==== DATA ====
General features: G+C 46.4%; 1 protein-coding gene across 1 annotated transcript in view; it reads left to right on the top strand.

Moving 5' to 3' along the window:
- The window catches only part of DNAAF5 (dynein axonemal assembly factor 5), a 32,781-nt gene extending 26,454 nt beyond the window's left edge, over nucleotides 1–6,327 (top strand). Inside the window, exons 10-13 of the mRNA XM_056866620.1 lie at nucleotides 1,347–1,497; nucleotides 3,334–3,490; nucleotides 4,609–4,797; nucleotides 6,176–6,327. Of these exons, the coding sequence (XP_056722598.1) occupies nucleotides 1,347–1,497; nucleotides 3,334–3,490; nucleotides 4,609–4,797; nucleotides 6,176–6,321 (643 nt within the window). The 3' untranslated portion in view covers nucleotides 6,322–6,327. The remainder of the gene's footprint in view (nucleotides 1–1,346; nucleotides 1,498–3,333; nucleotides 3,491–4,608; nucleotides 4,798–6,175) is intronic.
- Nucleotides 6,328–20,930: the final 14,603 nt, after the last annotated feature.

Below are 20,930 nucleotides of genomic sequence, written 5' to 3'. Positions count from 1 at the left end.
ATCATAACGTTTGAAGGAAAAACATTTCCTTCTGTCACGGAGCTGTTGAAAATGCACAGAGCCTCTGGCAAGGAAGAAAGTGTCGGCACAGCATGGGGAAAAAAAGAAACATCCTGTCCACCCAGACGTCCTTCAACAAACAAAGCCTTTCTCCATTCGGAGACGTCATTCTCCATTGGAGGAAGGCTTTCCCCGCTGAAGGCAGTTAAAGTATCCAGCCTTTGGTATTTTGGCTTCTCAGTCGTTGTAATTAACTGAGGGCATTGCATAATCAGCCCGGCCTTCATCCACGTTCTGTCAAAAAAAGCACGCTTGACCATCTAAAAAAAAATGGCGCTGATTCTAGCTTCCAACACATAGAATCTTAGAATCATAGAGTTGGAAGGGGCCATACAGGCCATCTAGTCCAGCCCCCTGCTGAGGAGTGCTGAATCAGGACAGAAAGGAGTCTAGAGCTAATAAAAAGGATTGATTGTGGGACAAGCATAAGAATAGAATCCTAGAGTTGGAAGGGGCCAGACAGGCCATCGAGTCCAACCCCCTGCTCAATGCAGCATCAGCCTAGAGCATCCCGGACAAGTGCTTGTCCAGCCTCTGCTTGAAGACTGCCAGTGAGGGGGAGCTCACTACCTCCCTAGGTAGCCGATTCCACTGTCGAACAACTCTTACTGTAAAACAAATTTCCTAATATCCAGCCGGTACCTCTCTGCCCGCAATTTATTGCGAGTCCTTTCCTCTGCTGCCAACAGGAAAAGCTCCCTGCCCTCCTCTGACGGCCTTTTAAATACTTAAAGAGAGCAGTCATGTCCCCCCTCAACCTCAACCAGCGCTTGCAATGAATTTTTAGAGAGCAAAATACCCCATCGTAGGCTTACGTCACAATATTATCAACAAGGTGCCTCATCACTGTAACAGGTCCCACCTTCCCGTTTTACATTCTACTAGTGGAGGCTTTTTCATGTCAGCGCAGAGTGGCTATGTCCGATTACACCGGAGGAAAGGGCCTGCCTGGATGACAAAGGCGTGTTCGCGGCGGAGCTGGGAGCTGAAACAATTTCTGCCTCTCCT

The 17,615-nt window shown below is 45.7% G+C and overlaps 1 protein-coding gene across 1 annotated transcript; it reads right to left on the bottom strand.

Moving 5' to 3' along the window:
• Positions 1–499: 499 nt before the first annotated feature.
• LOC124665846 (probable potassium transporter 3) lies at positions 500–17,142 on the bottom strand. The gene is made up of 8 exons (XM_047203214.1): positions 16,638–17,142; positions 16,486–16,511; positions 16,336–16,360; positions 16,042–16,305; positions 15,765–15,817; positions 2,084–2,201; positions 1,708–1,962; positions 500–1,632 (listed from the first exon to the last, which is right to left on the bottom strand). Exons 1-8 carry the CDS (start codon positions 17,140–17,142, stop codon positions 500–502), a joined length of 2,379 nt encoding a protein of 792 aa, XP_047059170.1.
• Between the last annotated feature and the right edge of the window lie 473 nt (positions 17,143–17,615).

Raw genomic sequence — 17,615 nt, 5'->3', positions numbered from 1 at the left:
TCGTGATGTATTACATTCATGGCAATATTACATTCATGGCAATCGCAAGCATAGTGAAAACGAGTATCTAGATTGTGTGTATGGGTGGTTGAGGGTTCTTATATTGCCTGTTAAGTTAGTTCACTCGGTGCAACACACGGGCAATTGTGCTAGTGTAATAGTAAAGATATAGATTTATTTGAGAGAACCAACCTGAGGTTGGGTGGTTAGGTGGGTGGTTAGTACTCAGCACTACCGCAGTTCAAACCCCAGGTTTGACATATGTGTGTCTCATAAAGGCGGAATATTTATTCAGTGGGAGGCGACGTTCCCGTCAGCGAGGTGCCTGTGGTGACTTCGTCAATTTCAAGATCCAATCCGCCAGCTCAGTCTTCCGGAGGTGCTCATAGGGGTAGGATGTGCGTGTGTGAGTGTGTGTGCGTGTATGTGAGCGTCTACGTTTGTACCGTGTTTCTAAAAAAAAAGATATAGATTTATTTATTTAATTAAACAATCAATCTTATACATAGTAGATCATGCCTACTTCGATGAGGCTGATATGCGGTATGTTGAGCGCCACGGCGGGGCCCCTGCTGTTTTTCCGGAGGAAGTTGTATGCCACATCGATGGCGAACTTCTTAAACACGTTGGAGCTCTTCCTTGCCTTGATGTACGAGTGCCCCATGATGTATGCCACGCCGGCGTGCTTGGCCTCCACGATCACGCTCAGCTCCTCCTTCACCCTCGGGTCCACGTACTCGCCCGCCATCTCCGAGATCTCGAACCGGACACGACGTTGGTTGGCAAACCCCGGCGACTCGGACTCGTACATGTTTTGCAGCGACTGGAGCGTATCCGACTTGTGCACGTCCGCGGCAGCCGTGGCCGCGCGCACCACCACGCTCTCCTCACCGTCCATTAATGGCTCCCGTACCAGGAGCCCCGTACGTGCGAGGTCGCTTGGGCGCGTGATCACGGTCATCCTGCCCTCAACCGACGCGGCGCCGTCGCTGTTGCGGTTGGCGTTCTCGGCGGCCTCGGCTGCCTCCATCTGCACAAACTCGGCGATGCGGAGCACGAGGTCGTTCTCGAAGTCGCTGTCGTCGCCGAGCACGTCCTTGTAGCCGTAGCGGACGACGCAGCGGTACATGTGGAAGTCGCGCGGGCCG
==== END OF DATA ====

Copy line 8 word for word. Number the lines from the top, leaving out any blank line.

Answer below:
Moving 5' to 3' along the window: